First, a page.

Be the Best Pet Sitter; move your pet care service from good to great with these 10 tips

Cara Armour, 2009 Pet Sitter International’s Pet Sitter of the Year & Co-founder of Pet Health Academy

The pet industry has been experiencing a boom. With more and more people owning pets, that means there is more and more demand for pet sitters. The pet industry alone has seen a giant increase in revenue and is expected to hit $60 billion in 2015, it already hit $58 billion in 2014 according to the American Pet Products Association’s 2015-2016 APPA National Pet Owners Survey. This survey also revealed that 65% of U.S. households own a pet, which equates to 79.7 million homes. The perpetual increase in this industry has many corporate 9-5ers jumping ship to dip their toes into sea of pets needing care while their parents are vacationing. So, while the amount of people owning pets has increased, so has the amount of people willing to take care of them.

If you are a burgeoning pet sitter or an old pro you can’t help but notice competition. In many suburban areas it’s EVERYWHERE! New companies pop up overnight. As a pet sitter, do you know what it takes to make yourself stand apart? What does it take to make you stand above the neighborhood pet sitter that has a really good ad on Below are some tips that have been tried and tested through the 12 years I have owned a pet sitting company.  This list isn't exhaustive as it is almost limitless as to what you can do to make your company the best, but just making sure you have these 10 items covered and you will move your business from good to great.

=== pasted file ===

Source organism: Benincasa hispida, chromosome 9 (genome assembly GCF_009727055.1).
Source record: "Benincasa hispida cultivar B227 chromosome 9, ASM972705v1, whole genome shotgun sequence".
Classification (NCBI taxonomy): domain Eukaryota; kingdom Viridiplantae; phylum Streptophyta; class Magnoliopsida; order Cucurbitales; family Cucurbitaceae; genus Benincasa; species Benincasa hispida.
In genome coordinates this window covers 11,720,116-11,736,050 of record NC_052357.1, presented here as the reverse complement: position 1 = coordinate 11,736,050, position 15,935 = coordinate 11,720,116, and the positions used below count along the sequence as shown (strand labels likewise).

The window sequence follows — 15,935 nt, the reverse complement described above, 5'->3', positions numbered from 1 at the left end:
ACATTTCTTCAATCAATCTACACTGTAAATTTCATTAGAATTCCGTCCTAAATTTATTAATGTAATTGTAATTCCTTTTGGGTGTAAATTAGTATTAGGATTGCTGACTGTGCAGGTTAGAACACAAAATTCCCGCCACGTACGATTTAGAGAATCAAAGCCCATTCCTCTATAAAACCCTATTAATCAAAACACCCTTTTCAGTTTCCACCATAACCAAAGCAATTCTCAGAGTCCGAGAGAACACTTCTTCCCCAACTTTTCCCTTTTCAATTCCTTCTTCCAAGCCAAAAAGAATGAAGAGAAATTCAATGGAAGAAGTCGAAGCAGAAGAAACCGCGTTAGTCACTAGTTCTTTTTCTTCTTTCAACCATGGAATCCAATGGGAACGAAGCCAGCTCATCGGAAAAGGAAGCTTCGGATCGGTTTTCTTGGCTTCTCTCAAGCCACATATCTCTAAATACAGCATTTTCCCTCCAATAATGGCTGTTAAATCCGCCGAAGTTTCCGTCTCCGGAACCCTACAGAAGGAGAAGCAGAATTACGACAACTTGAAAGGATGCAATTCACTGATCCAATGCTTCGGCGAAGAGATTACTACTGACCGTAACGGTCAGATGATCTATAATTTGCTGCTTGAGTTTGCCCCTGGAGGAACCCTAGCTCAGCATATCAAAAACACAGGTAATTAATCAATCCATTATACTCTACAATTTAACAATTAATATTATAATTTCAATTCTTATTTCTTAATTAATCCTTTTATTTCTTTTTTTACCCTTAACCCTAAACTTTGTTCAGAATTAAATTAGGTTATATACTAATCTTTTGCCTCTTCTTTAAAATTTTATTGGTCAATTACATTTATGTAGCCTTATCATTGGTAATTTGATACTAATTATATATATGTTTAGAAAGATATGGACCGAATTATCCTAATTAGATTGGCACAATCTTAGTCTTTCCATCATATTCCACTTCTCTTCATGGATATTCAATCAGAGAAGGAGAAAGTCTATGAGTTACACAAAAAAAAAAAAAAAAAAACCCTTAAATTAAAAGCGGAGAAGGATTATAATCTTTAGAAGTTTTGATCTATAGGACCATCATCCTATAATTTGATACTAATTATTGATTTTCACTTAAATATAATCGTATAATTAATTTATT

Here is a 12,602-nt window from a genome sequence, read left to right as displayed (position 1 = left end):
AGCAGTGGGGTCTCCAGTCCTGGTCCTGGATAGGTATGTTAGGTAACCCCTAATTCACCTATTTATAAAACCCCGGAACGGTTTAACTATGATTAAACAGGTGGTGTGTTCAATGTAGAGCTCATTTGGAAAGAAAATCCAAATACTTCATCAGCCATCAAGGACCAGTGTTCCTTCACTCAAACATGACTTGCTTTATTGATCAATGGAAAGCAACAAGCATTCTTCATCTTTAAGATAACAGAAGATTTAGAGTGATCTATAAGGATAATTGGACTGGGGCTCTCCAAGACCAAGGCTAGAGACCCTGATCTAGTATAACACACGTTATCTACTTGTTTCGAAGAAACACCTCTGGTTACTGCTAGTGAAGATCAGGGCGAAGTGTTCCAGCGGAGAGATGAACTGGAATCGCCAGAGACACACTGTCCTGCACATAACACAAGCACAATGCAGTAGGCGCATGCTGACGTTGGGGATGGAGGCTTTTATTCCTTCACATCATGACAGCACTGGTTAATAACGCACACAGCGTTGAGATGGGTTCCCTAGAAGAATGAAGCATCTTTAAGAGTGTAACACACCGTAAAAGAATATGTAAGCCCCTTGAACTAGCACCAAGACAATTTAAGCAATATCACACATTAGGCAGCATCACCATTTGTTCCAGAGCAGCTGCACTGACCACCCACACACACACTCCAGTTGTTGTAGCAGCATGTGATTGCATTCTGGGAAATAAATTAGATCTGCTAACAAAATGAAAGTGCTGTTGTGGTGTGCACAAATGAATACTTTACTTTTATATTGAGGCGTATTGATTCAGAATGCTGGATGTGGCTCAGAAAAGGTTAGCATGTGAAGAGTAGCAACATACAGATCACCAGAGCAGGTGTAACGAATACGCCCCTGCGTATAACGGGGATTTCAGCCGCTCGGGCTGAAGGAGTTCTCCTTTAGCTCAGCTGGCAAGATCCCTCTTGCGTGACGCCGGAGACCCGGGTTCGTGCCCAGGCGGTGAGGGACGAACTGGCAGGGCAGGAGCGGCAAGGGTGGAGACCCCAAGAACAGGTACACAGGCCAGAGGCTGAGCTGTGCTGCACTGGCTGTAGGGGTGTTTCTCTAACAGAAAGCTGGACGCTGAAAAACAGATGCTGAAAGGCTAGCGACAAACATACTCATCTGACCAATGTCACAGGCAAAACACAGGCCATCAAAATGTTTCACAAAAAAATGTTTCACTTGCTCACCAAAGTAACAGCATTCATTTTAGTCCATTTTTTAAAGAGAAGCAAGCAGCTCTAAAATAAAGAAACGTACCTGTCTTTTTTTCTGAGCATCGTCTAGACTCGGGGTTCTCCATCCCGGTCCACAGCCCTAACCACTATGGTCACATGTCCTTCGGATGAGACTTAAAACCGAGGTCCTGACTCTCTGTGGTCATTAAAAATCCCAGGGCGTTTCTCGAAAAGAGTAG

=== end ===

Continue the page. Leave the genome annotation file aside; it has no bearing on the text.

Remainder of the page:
1.      Know what is specifically normal for the pet(s) in your care so that you can more readily recognize when something is not. This means knowing their normal gait, their healthy gum color, where any lumps and bumps are, any allergies etc. You can never know too much about the pet in your care. It bodes well for the pet and you to be able to recognize signs of an issue when their owners might not be able to.  I have found mammary cancer, UTI’s, URI’s, eye ulcers, torn ACL’s, abscesses, puncture wounds, you name it. Don’t assume the client knows their pet best; it’s much easier for a trained eye to notice an issue then the owner as they look at the dog every day. For example, it’s much harder for an owner to tell if their pet is overweight than you.

2.      Make certain you have a pet power of attorney signed and filled out before the client leaves town. This gives you the right to make executive decisions about the wellbeing of their animal. There is nothing worse than standing in an ER vet late at night trying to get in touch with an owner while precious moments may be slipping away for their pet.  Never leave it up to chance; be prepared and legally able to make decisions for that pet’s well-being. Also, know how much they are willing to spend. I once spent more to save a cat then the owners were willing to, but was unable to get in touch with them and this was before I knew to ask this question.

3.      Know who the pet’s regular vet is and what their regular hours are. It’s always better to go to the pet’s normal vet first (if they are open) when an issue arises. Also, build relationships with those vets so they learn to trust you as a caretaker and always be ready to learn from a veterinarian. I have learned many common issues and how to best handle them from my vet, not to mention I learned how best to restrain animals from vet techs.